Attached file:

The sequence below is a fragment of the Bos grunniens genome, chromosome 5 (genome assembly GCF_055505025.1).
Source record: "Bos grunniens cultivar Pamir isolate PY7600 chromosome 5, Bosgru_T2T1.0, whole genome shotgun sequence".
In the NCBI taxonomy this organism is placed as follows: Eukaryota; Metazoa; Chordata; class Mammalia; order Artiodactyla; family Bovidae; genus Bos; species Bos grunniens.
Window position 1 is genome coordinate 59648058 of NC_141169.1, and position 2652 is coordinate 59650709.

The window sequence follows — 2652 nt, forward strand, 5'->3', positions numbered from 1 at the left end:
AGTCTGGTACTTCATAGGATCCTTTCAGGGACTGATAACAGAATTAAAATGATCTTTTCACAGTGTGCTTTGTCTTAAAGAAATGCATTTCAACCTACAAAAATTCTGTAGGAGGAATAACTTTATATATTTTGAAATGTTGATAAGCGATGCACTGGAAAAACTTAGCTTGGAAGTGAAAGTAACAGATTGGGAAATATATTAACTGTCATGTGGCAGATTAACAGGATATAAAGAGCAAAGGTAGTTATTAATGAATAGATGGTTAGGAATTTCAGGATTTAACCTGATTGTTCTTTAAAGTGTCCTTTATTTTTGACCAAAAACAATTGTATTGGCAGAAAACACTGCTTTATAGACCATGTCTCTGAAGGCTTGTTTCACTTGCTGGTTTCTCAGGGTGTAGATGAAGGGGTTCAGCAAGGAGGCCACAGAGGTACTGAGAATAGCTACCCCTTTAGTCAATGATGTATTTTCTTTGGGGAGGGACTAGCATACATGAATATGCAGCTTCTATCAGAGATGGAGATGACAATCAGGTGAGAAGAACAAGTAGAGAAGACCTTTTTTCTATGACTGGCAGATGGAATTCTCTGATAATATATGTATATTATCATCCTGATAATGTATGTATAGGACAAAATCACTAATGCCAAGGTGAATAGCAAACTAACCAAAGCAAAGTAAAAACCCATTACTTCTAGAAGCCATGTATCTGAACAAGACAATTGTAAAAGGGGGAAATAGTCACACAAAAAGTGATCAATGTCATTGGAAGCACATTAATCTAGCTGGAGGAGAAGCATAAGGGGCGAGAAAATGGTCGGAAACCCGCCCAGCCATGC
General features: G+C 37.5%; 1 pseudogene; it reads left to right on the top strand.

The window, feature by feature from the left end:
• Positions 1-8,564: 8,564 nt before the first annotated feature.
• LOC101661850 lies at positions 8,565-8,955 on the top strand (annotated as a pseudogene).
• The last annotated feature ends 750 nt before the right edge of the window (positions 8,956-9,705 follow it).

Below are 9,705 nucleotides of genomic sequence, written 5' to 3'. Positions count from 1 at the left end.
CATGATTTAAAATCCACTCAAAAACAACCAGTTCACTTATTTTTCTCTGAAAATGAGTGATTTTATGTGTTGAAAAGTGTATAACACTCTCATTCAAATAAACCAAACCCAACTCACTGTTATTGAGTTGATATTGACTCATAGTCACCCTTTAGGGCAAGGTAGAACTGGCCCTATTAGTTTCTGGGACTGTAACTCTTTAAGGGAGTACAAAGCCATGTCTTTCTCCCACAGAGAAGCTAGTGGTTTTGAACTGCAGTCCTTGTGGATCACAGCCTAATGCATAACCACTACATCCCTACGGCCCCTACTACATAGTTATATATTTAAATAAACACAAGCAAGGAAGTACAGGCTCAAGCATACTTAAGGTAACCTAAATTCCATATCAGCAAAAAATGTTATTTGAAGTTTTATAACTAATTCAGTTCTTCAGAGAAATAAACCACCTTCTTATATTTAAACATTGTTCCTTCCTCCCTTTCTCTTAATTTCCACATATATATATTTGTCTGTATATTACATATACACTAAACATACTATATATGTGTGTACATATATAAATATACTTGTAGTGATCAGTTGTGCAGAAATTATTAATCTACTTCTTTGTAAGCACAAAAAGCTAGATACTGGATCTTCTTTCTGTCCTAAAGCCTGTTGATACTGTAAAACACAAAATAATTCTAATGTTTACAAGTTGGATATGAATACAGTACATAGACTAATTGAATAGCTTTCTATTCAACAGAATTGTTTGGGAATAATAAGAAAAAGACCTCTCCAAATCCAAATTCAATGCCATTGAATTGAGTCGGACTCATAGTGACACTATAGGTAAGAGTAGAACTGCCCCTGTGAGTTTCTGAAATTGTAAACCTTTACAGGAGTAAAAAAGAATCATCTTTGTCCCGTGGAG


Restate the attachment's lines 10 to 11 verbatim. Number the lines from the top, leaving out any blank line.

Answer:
• LOC101661850 lies at positions 8,565-8,955 on the top strand (annotated as a pseudogene).
• The last annotated feature ends 750 nt before the right edge of the window (positions 8,956-9,705 follow it).